Focus Ireland

On Sunday 12 May, at both Sandford and St Philip’s services, the address was given by Mr Frank Fitzpatrick in order to highlight the housing/homelessness crisis in Ireland today. Frank is a volunteer with Focus Ireland, a charity which the parishes have supported for many years.

For those of us who were perhaps unaware or unfamiliar with Focus Ireland, Frank began by giving us a brief overview of its role. It is a non-profit organisation based in Dublin and also provides services in Cork, Limerick, Kilkenny, Sligo, Kildare, Carlow, Tipperary, Wexford and Waterford. It is one of the largest housing and homelessness organisations in Ireland providing services for people who are homeless and people at risk of homelessness. It was founded by Sister Stanislaus Kennedy in 1985. Focus is currently concentrating on preventing homelessness i.e., working with young people, adults and families who are facing homelessness to ensure they keep their homes; and supporting people who are homeless to move into secure homes. Many require support in finding accommodation, whether it be short- or in some cases long term. 50% of its budget each year is through State funding and it has to raise the other 50% through generous donations from the public, from events and from corporate support.

Frank categorized homelessness into three areas:

  1. The ‘rough sleepers’ (the ones whom, I suspect, the majority of us equate with the word homelessness).
  2. The ‘invisible homeless’, i.e. the families (whether they be one- or two-parent) living in typically hotel accommodation, those in direct provision, those under refugee status, to name but a few.
  3. The people under threat of homelessness whether due to rising rents or landlords disposing of their rental property for a myriad of reasons.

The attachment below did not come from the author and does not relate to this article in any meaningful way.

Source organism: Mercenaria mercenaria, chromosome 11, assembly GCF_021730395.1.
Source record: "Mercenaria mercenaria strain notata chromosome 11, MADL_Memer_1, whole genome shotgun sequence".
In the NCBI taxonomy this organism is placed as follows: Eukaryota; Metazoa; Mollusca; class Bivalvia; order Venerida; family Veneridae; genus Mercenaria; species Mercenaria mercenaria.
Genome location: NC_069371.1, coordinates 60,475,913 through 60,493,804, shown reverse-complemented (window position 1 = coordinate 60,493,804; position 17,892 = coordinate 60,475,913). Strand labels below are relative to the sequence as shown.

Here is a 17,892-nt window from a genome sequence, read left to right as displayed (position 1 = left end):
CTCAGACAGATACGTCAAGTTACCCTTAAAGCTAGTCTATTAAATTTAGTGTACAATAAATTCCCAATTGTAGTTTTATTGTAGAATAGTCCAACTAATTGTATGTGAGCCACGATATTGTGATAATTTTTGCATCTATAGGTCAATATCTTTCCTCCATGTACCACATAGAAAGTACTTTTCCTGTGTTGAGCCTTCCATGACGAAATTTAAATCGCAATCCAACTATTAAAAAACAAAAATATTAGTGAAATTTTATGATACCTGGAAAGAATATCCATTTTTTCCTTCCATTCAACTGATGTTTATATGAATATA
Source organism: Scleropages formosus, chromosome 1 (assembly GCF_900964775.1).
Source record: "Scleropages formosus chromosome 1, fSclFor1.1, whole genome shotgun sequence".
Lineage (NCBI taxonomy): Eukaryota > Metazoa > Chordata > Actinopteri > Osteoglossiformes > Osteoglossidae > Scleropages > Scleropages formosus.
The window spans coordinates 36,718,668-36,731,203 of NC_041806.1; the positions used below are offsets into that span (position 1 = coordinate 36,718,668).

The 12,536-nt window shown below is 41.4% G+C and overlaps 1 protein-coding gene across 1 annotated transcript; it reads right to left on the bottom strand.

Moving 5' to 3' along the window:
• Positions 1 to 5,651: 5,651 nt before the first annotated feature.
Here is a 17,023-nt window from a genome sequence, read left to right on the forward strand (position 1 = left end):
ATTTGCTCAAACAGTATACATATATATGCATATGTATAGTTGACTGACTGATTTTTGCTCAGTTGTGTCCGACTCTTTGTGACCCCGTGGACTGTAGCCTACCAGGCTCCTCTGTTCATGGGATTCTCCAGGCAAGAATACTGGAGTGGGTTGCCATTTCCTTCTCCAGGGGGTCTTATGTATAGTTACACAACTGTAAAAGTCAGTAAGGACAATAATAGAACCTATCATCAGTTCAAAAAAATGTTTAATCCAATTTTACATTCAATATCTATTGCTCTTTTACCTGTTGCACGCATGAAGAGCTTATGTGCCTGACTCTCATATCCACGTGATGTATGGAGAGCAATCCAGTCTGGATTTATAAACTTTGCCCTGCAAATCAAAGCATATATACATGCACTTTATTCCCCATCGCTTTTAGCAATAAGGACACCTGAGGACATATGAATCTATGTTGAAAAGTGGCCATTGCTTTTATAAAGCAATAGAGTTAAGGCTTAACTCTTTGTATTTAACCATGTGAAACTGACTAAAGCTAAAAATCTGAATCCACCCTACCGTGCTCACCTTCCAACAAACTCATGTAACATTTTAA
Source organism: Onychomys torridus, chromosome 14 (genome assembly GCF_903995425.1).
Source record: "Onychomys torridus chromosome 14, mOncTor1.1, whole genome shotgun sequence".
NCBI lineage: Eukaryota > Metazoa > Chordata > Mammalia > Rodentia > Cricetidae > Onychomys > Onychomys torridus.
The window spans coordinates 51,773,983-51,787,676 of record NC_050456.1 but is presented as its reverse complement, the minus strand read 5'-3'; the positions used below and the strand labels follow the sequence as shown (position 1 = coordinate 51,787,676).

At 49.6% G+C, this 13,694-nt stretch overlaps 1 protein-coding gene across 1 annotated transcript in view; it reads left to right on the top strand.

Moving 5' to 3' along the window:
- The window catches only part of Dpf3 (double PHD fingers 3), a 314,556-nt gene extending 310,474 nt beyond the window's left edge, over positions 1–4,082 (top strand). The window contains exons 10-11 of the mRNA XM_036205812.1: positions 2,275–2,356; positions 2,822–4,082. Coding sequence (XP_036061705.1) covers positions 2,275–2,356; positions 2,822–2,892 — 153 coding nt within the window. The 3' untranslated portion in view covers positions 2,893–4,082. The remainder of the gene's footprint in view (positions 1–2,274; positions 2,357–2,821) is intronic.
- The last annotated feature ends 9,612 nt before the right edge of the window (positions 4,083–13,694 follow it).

The stark reality is that there are in or around 10,000 homeless including nearly 4,000 children in Ireland today with on average 3 families becoming homeless daily.

Frank then told us a story of the plight of one particular family that had made an impact on him: dad, mum, two children (a girl and a boy) and a dog. Dad had a full-time job, mum worked part-time while their daughter was in school and their little boy was in crêche. They were happily renting a house until their landlord decided to sell the property and try as they would the family could not find another affordable home to move into. As a result, they had to leave with what they could fit into three suitcases and they were forced to surrender their pet dog to the pound. After spending some nights in their car, they were subsequently housed in various accommodations (mostly hotel rooms where sleeping, eating and doing homework is typically done on the bed), which necessitated mum having to give up her job and take their little boy out of crêche as she had to bring their daughter to school (where she was teased for being homeless) on one if not two buses. Incidentally, it is also worth noting that hotels require families to vacate during the day until 6 pm, so the library or park are perhaps the only places which families can utilise during the day. Needless to say, there was tremendous tension between the parents, which is not surprising. Fortunately, this story has a happy ending in that the family eventually found suitable accommodation. Many others, unfortunately, do not.

In closing, Frank encouraged us to engage with politicians regarding this issue in the upcoming elections and again thanked us for our continued support. Karen Morton

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